Eye And Face Safety Standard Explained
The Industrial Safety Equipment Association (ISEA), of which MSA is along-standing member, announced on April 13, 2010 that the American National Standards Institute (ANSI) approved a new standard for eye and face protection. The new Z87.1 standard, titled “ANSI/ISEA Z87.1-2010 American National Standard for Occupational and Educational Personal Face and Eye Protection” (referred to as Z87.1-2010 in this document) was adopted as proposed to the Institute.
Z87.1-2010 sets forth criteria related to the general requirements, testing, permanent marking, selection, care, and use of protectors to minimize the occurrence and severity of—or prevent—injuries from such hazards as impact, non-ionizing radiation, and chemical exposures in occupational and educational environments including, but not limited to, machinery operations, material welding and cutting, chemical handling, and assembly operations.
Since workers in almost every industry are exposed to hazards that could cause serious eye injuries, the changes in the revised standard are important.
Why is the Z87.1 standard changing?
Z87.1-2010 represents a change in the way the standard is organized and how users of eye and face protectors will utilize the standard to select products for specific hazards. The Z87.1-2003 standard and its predecessors were organized by the type of protector. In the process of revising Z87.1-2003, the Z87 Accredited Standards Committee (ASC) evaluated user needs, product variety, and protection in an effort to write a document that provides more information for eye and face protection wearers. The Z87.1-2010 edition focuses on the hazard and is organized by the nature of the hazard such as droplet and splash, impact, optical radiation, dust, fine dust, and mist.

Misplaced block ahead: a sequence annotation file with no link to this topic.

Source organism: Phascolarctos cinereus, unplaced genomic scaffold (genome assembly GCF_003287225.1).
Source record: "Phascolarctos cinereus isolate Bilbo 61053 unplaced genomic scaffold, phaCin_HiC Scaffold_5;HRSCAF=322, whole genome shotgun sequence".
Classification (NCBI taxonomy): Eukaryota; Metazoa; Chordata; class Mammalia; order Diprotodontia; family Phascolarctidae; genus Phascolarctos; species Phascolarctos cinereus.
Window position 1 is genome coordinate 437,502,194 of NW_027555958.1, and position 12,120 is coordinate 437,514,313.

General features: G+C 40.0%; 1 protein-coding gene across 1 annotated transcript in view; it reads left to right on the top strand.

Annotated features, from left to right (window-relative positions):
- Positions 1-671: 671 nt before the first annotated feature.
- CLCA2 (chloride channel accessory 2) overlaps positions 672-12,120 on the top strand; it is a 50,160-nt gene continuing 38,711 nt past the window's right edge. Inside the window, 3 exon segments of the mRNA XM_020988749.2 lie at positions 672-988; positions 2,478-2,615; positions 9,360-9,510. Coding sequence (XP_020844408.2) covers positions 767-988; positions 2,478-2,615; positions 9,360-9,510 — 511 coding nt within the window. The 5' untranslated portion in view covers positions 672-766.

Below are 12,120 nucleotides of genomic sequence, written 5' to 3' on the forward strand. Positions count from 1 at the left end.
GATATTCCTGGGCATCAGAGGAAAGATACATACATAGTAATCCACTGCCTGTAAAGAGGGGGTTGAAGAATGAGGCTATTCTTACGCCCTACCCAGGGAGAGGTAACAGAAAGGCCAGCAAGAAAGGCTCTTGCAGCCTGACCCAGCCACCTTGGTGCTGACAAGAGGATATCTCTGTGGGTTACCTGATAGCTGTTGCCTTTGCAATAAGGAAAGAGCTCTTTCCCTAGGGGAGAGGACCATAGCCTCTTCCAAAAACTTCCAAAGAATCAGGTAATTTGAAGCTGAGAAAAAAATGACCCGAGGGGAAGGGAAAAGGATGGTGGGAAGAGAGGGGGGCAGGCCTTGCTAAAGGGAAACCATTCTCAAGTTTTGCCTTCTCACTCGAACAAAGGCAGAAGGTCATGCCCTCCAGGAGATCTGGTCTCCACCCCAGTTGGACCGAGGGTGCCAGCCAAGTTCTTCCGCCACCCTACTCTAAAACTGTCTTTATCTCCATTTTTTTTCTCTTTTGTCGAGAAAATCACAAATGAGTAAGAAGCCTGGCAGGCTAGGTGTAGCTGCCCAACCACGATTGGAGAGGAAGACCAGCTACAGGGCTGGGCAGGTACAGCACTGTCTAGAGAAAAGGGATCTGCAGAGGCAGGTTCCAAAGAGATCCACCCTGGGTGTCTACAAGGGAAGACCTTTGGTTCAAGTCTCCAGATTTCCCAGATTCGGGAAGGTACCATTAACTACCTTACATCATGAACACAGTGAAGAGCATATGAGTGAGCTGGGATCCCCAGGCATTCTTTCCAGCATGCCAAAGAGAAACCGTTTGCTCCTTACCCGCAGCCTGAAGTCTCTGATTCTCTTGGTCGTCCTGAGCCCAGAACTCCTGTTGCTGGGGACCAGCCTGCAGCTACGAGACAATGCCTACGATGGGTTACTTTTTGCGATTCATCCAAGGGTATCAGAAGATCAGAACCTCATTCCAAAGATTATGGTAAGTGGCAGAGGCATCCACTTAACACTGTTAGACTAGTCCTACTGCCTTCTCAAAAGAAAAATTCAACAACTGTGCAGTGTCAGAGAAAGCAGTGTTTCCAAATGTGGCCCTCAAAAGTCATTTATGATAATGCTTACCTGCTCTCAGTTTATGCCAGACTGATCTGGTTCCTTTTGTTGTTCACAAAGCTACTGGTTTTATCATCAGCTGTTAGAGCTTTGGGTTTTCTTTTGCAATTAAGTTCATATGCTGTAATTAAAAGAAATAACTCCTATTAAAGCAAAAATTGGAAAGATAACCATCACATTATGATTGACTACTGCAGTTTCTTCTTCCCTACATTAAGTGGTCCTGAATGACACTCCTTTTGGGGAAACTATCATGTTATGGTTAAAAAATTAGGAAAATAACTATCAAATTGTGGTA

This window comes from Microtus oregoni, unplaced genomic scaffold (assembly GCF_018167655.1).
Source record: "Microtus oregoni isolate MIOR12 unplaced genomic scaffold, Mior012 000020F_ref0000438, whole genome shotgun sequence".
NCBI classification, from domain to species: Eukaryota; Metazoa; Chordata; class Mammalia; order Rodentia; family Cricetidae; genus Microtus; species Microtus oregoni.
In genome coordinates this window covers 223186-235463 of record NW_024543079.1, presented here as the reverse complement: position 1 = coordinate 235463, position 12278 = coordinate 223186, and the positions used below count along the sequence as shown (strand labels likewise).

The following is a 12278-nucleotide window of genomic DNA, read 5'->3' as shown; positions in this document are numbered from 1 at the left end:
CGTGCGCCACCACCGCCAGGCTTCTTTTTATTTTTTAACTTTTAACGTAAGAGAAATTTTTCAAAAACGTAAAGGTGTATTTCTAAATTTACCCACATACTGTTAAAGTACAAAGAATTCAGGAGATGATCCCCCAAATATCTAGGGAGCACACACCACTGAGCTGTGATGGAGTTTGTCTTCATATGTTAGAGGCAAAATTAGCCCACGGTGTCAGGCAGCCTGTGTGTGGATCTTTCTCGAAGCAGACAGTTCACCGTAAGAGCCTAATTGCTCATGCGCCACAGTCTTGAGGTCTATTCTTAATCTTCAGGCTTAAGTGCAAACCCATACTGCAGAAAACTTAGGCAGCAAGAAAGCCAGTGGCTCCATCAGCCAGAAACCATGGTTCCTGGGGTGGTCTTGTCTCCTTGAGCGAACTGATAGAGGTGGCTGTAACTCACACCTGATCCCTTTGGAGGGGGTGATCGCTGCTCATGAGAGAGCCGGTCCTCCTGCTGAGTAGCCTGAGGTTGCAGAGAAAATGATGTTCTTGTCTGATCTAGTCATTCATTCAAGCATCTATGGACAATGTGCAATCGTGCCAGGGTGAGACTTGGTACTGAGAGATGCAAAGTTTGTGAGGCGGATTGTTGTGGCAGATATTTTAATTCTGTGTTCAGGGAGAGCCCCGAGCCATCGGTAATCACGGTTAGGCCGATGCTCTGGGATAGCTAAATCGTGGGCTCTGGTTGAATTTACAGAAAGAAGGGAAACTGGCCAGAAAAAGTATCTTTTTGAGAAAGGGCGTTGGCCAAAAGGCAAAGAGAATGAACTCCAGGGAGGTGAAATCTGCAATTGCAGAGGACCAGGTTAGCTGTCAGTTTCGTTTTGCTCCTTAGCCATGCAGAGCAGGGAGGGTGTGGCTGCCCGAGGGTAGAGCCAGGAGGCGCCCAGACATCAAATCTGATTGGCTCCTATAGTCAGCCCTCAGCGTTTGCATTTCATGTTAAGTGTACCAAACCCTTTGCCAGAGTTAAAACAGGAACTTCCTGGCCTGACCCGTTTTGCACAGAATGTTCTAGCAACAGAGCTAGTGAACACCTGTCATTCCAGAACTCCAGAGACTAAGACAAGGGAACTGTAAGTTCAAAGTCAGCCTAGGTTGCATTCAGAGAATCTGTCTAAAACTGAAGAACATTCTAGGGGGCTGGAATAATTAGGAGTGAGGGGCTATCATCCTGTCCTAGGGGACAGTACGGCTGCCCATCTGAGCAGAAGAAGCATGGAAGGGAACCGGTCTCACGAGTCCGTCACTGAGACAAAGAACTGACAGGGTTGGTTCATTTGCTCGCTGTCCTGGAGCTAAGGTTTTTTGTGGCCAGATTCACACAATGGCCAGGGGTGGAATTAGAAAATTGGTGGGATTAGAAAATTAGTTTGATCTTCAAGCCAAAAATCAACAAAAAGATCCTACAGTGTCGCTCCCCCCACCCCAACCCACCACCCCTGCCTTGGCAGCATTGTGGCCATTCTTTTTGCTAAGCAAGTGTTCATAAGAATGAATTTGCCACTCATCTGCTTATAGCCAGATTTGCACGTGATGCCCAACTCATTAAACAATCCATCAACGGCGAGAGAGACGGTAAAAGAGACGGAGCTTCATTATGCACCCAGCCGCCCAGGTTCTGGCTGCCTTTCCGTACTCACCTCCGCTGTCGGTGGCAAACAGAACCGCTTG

How will the changes affect users?
The hazard approach in the standard will encourage users and employers to evaluate the specific hazards that they are exposed to in their environment and to select appropriate eye and face protection based on their hazard evaluation.
What are the significant changes in the revised standard?
Because the standard is radically different, the product markings have changed. Users will need to be educated on matching the hazard from which they need protection with the marking on the product. The Z87 ASC also made efforts to harmonize with other eye and face protection standards used around the world. Many of the tables in this standard reflect this effort to harmonize with global standards. Additional changes include:
- Extended side protection. Spectacles with thin temples (metal frame or thin plastic) will require side shields if they do not pass the extended side coverage requirements.
- In Z87.1-2003 protective products are marked as providing “Basic” or “High Impact” protection. In the Z87.1-2010 standard, the products are either non-impact or impact protectors. Products marked as impact protectors must pass all high-impact testing requirements and will be marked as “Z87+”. Non-impact protectors are those which do not pass all high-impact testing requirements and are therefore marked only with “Z87” (no “+” sign).